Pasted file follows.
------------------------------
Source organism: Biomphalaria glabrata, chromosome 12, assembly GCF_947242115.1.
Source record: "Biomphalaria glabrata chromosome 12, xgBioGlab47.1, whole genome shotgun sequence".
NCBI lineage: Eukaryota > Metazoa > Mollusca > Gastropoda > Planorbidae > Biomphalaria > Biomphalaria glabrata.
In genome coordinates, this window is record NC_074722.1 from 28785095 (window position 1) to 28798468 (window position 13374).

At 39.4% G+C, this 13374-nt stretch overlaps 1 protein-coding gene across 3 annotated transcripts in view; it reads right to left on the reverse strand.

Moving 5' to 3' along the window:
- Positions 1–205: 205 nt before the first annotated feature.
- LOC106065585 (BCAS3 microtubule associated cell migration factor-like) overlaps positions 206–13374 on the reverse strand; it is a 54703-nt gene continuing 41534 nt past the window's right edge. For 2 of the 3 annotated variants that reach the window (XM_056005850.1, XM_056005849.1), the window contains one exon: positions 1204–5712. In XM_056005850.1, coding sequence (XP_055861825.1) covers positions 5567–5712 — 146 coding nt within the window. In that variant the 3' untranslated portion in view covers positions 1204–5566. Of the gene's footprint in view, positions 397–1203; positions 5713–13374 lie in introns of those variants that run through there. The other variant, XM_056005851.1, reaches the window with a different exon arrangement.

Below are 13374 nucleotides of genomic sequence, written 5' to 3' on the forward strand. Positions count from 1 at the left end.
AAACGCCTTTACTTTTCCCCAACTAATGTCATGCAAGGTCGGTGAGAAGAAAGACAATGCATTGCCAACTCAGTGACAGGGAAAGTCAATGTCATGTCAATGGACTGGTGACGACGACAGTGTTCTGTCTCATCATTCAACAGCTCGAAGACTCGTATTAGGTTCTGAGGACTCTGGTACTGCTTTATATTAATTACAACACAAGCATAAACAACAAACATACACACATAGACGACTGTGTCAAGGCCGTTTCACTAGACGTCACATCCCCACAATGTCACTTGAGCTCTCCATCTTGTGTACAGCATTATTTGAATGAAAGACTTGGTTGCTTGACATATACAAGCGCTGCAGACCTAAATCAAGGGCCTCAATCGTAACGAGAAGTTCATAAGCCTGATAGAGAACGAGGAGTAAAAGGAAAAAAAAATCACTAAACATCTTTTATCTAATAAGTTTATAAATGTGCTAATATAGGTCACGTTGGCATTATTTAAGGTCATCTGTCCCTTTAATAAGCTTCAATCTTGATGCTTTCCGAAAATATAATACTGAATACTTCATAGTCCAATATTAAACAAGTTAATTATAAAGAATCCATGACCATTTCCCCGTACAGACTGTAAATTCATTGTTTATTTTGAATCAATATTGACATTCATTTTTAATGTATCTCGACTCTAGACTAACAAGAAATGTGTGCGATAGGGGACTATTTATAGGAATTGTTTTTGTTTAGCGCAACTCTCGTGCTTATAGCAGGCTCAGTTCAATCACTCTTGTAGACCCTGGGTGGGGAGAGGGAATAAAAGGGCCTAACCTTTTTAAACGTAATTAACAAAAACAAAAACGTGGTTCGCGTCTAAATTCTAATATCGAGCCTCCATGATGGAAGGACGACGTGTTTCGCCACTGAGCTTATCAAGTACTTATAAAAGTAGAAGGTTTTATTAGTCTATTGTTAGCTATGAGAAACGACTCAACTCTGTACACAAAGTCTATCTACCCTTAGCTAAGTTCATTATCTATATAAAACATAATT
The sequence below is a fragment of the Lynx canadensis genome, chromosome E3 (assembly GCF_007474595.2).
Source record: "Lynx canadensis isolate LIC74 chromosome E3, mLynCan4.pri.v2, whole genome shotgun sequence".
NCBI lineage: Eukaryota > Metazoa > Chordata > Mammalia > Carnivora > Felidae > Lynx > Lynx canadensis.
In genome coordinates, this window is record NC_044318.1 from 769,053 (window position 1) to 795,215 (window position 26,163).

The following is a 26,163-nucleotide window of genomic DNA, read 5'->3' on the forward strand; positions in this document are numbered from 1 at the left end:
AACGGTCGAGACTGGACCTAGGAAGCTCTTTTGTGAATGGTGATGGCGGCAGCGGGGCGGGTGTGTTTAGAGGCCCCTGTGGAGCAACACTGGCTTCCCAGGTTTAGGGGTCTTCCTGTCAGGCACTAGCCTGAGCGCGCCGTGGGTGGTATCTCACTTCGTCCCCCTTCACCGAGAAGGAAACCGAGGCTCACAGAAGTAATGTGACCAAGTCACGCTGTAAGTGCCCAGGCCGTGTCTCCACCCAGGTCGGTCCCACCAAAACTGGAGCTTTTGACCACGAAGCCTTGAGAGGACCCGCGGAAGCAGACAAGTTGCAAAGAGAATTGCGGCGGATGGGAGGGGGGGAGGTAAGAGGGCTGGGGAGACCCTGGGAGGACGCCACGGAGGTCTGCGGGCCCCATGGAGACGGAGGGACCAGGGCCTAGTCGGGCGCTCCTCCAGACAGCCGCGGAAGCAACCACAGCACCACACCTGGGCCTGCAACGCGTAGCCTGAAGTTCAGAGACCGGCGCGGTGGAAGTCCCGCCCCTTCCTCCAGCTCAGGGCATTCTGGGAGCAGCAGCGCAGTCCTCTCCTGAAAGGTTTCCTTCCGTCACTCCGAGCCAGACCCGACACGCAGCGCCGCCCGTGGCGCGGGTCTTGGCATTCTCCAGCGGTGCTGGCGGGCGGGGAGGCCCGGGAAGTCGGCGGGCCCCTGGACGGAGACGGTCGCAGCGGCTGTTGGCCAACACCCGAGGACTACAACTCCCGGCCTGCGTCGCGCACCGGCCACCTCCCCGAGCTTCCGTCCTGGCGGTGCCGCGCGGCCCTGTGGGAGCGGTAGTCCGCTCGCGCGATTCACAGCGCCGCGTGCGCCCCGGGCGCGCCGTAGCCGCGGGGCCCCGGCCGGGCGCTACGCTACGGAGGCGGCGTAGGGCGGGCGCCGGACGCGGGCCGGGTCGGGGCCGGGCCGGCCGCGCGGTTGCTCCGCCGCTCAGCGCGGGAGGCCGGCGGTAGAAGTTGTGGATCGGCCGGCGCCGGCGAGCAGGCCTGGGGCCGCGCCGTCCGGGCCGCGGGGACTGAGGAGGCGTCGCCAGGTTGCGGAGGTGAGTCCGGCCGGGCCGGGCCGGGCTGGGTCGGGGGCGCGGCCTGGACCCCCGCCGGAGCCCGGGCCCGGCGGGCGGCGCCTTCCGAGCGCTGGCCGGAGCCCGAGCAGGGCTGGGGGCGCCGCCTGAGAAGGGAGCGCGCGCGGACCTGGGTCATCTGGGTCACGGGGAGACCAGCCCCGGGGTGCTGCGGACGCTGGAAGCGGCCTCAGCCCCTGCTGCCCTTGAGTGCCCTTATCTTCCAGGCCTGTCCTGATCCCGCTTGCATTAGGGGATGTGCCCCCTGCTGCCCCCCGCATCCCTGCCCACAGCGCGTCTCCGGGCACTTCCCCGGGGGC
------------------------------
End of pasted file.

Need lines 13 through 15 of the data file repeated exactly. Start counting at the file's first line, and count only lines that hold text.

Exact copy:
NCBI lineage: Eukaryota > Metazoa > Chordata > Mammalia > Carnivora > Felidae > Lynx > Lynx canadensis.
In genome coordinates, this window is record NC_044318.1 from 769,053 (window position 1) to 795,215 (window position 26,163).

The following is a 26,163-nucleotide window of genomic DNA, read 5'->3' on the forward strand; positions in this document are numbered from 1 at the left end: